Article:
What happens when the pandemic renders major aspects of medical device design unsafe? You pivot, of course. User-testing, and therefore UX designers, are an essential part of verifying and approving products for use in clinical settings. Some areas of medical device design are expanding and accelerating their UX, and others are facing significant challenges both in gathering user perspectives and achieving approval.
As with countless other industries, the pandemic completely shifted how UX designers work alongside medical device companies to create cohesive user experiences for new technologies that improve diagnostic abilities and patient outcomes.
Pre-COVID, UX teams interview and observe clinicians and researchers in their native work environments. Now, there's no longer the option to take a team of UX and product designers into a physical lab or clinic to observe and run tests.
A crucial area of the developmental process is missing. While some aspects of the UX process, like software and interface design, can be modified using tools like Zoom and features like screen-control sharing, the physical component of research is not easily changed or replaced.
Making Do From Afar
One of the avenues we’ve started to explore is sending camera kits to users to set up in their labs so we can observe physical user-tests remotely. This setup adds a whole new process on the user-testing side, creating a need for UX design to conduct UX design. If that reads like an Escher painting, I can assure you it feels like one, too.
When we’re able to conduct it safely, observers are still brought into the room to document the user-process, even if it can’t be with one of the designers themselves. We attempt to get a clear picture of the scenario, despite limitations, and rely on conversations with users and feedback as much as possible.
Now more than ever, truly getting the user’s perspective requires having them speak out loud about their experience using a device. This requirement is a significant change from working in a lab for 8 hours while being observed. It also requires specifically allocated time on the user’s part, which isn’t always convenient.
From the UX designer’s perspective, I’ve become much more probing in my interview style. I can only observe so much physical behavior now, so asking pointed questions and getting into the nit-picky details of product use in conversation is essential.
One of the biggest challenges in this process is simply the human factor of creating a comfortable space for those who aren't used to sharing in such detail through remote channels. Part of that is understanding the personality of the person you’re talking to through a screen and determining the best way to make them feel comfortable.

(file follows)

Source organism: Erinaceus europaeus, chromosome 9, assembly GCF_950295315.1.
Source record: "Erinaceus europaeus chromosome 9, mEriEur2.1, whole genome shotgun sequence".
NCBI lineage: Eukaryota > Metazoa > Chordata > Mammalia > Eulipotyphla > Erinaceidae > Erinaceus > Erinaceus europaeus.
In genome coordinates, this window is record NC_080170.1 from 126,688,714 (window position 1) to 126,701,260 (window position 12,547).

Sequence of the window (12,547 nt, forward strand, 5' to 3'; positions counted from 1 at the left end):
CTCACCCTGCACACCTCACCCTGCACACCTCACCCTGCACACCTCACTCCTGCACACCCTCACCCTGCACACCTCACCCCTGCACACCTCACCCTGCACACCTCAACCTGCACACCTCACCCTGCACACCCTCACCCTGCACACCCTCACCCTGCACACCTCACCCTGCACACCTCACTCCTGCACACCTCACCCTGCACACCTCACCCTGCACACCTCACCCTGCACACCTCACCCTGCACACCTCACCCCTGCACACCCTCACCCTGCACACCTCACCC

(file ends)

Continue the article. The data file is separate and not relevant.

There was an initial cost saving from travel cancellation for UX design teams around the country, but this is beginning to balance out with the cost of sending camera kits and providing other alternative means for physical product testing.
Working on Pandemic Time
Typically, medical device companies develop products, and UX designers run users through a series of tasks with the physical product and interface to see what's successful. Designers iterate on the design and go through the process again. When a project is up to a specific standard, it goes to the FDA for approval.
Naturally, throughout the pandemic, anything COVID-related jumps to the top of the FDA priority list. This priority order is a regulatory impact on the usual process and creates a lag time for business-as-usual in many medical areas. Still, we continue with the evolution of different products in the ways we can now.
Short & Long-Term Shifts
Some of the changes we’re seeing within UX design fill a gap that we can quickly step over once the pandemic has passed. Other changes are unquestionably (and fortunately) here to stay.
For example, as the pandemic hit, the focus on UX design for digital pathology products accelerated drastically, and the lasting impacts will be significant.
Lab tests previously required a biopsy from the patient to be placed on a physical slide, stained, put under a microscope in a lab, and finally analyzed to make a diagnosis. On top of that, a glass slide has a half-life, meaning you typically won’t be able to use it indefinitely.
Shifting into a digital sphere means a scan of human tissue can last forever and be analyzed by a pathologist in their home office and by specialists around the world simply through a shared file.